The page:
Stock Exchange Announces Sustainability Disclosure Guidelines

by Lora Winslow

November 6, 2015 — Consumer demand, resource constraints, and an increasingly competitive marketplace (to name just a few factors) are causing more companies to focus on their environmental, social and governance (ESG) practices. News this week from the world’s largest stock exchanges demonstrates that a company’s ESG is also important to investors.

Large investors have been asking for improved and more standardized sustainability metrics in order to better compare companies and evaluate their long-term business risks. And on Wednesday, the World Federation of Exchanges delivered. The federation that represents 64 stock exchanges worldwide released guidelines for the ESG metrics it believes are important for companies to disclose to investors. As reported in the Wall Street Journal:

The guidelines from The World Federation of Exchanges could push stock exchanges to require listed companies to report on more than 30 metrics, such as energy consumption, employee turnover, human rights, and gender and board diversity.  Exchanges in the group can voluntarily choose to adopt some, if any, of these standards.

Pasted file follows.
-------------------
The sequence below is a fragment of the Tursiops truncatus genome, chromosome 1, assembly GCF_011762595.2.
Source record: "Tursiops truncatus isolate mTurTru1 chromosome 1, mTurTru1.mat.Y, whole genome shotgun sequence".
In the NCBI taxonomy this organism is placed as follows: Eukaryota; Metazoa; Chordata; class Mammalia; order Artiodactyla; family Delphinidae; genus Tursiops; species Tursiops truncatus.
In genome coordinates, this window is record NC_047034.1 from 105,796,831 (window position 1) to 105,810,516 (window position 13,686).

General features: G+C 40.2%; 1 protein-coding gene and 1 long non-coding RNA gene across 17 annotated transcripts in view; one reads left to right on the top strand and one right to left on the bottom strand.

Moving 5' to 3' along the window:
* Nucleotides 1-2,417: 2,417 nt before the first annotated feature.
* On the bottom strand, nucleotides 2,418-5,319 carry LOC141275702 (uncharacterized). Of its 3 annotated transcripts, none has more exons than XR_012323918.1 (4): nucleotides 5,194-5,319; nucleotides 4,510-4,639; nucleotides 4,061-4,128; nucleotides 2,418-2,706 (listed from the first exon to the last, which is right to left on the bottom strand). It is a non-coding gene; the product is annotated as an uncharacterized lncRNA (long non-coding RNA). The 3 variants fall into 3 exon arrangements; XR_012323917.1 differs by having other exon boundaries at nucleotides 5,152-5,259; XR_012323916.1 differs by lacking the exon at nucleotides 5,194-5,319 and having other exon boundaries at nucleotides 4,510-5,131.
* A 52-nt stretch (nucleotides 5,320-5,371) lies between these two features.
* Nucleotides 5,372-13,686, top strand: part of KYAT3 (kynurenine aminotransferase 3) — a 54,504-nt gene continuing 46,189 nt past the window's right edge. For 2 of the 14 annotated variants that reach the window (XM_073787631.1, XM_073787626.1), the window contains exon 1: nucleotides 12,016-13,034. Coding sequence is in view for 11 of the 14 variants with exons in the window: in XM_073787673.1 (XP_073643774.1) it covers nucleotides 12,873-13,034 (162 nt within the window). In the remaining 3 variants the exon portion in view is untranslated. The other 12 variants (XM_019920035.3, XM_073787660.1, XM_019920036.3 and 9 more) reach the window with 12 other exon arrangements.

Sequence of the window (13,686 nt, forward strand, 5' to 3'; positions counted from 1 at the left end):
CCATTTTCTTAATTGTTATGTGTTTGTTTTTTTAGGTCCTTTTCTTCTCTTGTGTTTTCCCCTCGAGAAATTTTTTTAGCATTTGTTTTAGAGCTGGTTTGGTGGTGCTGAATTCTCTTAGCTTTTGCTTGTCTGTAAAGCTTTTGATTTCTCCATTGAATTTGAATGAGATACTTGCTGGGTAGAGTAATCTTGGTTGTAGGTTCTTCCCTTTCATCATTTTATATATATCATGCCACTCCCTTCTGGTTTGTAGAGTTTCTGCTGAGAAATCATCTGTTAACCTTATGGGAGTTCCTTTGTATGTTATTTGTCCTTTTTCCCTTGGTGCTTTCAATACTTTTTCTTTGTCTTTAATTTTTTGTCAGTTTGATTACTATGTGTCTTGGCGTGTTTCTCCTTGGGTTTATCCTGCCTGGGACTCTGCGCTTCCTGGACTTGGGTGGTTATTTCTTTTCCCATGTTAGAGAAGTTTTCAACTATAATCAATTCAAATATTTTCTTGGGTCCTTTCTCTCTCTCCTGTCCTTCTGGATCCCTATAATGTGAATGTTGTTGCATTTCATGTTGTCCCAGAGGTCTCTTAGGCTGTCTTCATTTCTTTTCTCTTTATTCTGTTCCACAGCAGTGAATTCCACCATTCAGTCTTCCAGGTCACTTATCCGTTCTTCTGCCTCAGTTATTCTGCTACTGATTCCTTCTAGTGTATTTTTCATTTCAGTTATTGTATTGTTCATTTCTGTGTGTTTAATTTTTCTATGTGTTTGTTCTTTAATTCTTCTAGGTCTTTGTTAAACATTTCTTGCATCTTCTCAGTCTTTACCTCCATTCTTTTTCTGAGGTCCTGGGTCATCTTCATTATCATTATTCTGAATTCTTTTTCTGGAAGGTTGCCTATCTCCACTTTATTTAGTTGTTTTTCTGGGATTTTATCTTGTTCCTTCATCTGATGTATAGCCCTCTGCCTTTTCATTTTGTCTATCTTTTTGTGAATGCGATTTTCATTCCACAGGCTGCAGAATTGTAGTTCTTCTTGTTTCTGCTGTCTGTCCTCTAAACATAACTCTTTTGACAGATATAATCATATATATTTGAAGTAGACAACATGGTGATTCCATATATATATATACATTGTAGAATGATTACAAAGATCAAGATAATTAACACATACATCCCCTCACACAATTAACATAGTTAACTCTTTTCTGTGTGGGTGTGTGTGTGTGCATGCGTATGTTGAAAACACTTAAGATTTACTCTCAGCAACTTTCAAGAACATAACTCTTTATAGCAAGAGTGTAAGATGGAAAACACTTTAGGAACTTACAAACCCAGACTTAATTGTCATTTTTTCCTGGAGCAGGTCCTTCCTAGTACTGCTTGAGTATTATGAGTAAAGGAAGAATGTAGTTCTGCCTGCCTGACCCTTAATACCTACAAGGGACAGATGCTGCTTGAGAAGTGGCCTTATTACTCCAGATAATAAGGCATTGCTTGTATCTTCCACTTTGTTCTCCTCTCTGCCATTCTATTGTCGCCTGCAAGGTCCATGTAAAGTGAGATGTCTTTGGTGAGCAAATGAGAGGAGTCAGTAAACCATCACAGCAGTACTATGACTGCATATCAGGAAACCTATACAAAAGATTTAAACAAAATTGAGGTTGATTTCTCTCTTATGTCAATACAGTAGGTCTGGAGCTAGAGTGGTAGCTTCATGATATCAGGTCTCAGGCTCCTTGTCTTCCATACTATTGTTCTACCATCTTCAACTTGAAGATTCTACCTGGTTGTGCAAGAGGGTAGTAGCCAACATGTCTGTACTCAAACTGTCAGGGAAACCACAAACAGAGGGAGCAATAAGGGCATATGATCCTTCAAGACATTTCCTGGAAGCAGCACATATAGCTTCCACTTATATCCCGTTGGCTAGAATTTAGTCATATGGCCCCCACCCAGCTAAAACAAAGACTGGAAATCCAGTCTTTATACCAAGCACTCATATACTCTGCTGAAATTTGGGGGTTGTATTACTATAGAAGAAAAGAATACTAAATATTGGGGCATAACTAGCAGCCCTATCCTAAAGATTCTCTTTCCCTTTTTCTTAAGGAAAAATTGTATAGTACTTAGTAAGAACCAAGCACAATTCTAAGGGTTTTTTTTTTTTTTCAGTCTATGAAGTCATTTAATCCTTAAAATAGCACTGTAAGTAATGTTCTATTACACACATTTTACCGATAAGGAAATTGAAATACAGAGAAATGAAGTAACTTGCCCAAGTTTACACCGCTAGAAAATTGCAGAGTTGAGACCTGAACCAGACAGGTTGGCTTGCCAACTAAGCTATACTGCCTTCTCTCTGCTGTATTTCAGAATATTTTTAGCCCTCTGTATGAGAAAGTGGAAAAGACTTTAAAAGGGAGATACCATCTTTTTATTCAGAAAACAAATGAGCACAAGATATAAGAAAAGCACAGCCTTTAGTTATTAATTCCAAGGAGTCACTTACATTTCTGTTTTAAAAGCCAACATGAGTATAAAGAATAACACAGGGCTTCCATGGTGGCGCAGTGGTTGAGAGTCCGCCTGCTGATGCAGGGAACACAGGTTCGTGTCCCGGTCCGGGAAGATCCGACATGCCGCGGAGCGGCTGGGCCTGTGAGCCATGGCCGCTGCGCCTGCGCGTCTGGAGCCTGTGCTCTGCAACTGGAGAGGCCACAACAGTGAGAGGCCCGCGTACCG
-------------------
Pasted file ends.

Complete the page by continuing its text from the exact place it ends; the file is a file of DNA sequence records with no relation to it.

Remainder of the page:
The federation set up a sustainability working group last year to coordinate guidelines for stock exchanges around the world that wanted to roll out listing rules in this area.  Exchanges in South Africa and Australia already require companies to report some of these measures under their own listing standards. (Read the full article here.)

The release of these guidelines is further indication that the market dynamic is rapidly changing — both consumers and investors are demanding stronger sustainability commitments and greater disclosure of businesses’ ESG. In order to remain competitive as this trend continues, a business must address its triple-bottom line. Learn why businesses of all sizes should care about ESG, and take the Root360 benchmark survey (at no cost) to see how “sustainably fit” your company is today.

Lora Winslow is a Program Associate in Manomet’s Sustainable Economies Program. She has a Master’s in Environmental Law & Policy and more than a decade of environmental and sustainability experience in the business and nonprofit sectors. Her areas of interest and expertise include law and policy, climate change, food and agriculture, consumer products, toxins, and energy.

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